I know that Boxing Day which is as we know the 26th is so called because the gifts given were in boxes, hence Boxing Day, I read that a long time ago about Christmas traditions and when people ask why it’s so called I delight in telling them, we are the only country to have Boxing Day which means another holiday – very nice, unless you are unlucky enough to work in retail in which case you may find yourself working very unsociable hours, in the good old days before shops opened very early and closed late and Sunday opening to, Christmas was a nice little holiday, but then they opened on bank holidays and now some supermarkets are open 24 hours, classed as public holidays the poor staff still have to work, it is interesting the traditions and foods other countries have around the world, in Sweden they have a large joint of ham and they light candles on Christmas Eve and a young child walks around holding a candle in honour of the Christ child,, in Italy they have their own lighter version of our Christmas cake, the Panetonne which I think is absolutely delicious, most countries have Turkey at their feast including some Greek friends of mine, most countries tuck in to a good feast, it was Henry V111 who first introduced turkey to the Christmas table, in his day it must have tasted delicious but you have to buy a young free range bird to get the taste and flavour now, as with chickens the battery farms have ruined the flavour, in Rochester famous for the birthplace of Charles Dickens they hold an annual Christmas Faye with the locals all dressed up in Victorian clothing, some as characters from his novels, Fagin and The Artful Dodger, the cobbled lanes are alive with hot chestnut sellers and they hand out warm spicy punch, there are craft stalls and all the shops are open, I went on a Sunday many years ago and it was a delight, there was a group singing carols and it was like being transported back in time a 100 years ago, it was a very cold day but very enjoyable I do like Christmas craft markets, the only negative thing I remember about Rochester was the lack of seating, you couldn’t really sit down much, and most of the little tea houses were full but it was a great day.

    1. Banditqueen says:

      Thanks for sharing this information on so many Christmas traditions from around the world. Most interesting.

      1. Christine says:

        Your welcome.

  4. I really enjoyed reading this, thank you for this opportunity.

  5. Banditqueen says:

    This seems to be the best place to post this. Did anyone see The Truth About Christmas Carols with composer Howard Goodall on Tuesday on Channel Four? I recommend it and here is something funny that he said while talking about how the Tudors went potty at Christmas. He commented that if Christmas was a woman Henry Viii would have married her. He loved the season that much. The documentary is on the download and I Player. He also had a number of experts like Ronald Hutton so it was interesting as a history of the carol and how they transformed from street songs for the community into the Church Choir and services today. Some have a very political background like Come All Ye Faithful which was written by a Jacobite and is code for supporting the King Over the Water and so Bonnie Prince Charlie. It was sung in the Catholic Ambassadors Chapels where Catholics could go in the eighteenth century as they were safe. Most carols were sung to local tunes and many were not suitable for Church so they were kept out and even banned. It was an evolutionary process which led to them coming into the Church in the nineteenth century. Before that you sang them house to house or in the local town or the pub as a community activity or taking alms to the poor. Community choirs introduced them into some churches but even then it was frowned upon. If you watch the programme on demand you may find something interesting out about Cromwell, who didn’t actually ban Christmas and about Cambridge 9 Lessons and Carols which are 100 years old this year.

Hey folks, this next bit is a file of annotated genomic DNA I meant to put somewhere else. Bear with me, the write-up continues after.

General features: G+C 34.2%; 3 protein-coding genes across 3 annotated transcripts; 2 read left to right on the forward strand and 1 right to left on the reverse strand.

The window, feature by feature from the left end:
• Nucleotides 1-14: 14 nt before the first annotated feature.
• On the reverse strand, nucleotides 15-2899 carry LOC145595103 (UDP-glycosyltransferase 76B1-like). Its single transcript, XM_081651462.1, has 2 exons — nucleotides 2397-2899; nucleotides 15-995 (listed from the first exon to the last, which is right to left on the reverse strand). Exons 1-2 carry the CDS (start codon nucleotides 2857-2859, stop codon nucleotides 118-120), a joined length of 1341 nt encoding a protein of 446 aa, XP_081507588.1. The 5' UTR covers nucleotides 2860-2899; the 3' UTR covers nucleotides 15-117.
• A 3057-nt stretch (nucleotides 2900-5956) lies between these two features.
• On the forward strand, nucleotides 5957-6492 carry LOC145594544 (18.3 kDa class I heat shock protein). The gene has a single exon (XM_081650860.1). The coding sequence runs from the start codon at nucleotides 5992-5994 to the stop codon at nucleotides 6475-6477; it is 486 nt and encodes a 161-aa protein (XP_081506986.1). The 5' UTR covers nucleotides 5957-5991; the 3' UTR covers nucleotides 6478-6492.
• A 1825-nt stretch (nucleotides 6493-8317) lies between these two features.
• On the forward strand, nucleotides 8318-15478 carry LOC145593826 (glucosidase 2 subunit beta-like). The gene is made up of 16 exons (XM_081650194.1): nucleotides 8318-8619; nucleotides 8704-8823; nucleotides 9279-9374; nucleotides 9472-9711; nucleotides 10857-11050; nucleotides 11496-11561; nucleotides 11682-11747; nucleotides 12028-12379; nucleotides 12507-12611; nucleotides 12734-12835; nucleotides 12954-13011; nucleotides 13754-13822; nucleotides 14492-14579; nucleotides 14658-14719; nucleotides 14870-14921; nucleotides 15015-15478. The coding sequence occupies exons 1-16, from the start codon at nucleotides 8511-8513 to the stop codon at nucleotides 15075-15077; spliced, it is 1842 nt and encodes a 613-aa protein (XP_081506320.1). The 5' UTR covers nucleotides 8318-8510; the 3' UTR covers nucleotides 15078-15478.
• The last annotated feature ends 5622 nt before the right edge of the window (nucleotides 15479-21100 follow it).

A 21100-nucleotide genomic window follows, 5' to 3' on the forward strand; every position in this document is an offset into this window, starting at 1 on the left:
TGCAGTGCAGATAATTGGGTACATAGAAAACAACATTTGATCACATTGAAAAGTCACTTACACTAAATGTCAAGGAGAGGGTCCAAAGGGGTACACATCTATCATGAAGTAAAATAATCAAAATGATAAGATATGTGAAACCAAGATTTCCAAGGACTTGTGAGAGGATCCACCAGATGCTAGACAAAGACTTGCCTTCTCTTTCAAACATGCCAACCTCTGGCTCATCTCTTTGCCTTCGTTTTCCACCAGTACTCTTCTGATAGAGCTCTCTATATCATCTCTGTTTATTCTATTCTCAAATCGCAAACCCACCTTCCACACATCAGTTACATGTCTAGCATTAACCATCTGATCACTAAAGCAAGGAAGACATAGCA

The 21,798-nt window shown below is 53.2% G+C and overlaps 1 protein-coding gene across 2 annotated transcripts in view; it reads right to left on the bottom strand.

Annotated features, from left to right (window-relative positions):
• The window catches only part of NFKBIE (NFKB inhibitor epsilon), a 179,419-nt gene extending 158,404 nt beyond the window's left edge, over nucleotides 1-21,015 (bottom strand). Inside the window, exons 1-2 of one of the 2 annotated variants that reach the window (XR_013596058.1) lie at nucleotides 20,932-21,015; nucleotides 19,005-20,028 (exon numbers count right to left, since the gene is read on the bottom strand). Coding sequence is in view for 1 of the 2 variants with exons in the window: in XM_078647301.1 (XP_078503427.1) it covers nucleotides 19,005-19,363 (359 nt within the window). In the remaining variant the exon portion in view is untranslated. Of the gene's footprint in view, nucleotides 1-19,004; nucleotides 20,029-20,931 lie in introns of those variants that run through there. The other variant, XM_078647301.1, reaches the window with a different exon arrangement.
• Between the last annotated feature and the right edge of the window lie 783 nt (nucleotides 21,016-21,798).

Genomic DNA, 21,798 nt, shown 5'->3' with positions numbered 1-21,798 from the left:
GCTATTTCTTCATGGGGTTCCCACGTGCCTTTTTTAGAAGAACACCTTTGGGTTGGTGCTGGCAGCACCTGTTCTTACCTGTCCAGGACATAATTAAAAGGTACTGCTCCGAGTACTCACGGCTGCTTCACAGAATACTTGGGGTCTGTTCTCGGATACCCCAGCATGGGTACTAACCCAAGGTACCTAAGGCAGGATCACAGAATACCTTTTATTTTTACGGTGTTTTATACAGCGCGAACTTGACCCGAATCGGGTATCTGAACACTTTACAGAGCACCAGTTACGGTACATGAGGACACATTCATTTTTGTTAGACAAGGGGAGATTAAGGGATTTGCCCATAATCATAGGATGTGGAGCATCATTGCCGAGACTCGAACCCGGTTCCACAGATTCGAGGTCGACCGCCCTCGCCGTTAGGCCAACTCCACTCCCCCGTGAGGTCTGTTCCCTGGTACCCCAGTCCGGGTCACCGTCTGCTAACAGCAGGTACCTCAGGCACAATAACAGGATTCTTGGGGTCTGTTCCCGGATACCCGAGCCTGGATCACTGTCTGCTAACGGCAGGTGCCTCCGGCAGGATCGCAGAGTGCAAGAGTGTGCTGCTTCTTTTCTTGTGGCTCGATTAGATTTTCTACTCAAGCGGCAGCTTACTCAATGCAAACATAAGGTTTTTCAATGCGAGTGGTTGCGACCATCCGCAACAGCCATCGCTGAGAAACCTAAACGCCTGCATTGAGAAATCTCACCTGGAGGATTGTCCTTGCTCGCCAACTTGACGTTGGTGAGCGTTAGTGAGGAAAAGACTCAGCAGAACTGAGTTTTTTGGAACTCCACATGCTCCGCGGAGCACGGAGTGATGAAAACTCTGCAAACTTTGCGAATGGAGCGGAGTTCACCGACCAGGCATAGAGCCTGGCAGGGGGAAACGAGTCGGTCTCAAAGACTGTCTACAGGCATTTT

I can imagine Henry Viii married to Christmas. What an image that conjured up! Ho ho

    1. Christine says:

      Just seen your post, no I saw this programme in the radio times but didn’t watch it, however I intend to watch it on I player and I just say, what a droll image that conjures up, Henry V111 taking Mrs. Christmas his bride ha!

  6. I am really excited to find out about this book,The Path to So…
    I can’t wait to be able to purchase it!
    Thank you to every person whom puts their hard work and Tudor knowledge into The Anne Boleyn files!
    I always read something here that amazes me, plus helps me to further my knowledge and excite my imagination.
    Happy Holidays to you all.

  7. Lovedlovedloved all these comments and insights (and compliments, I can’t lie!!). What an amazing community the Tudorverse is!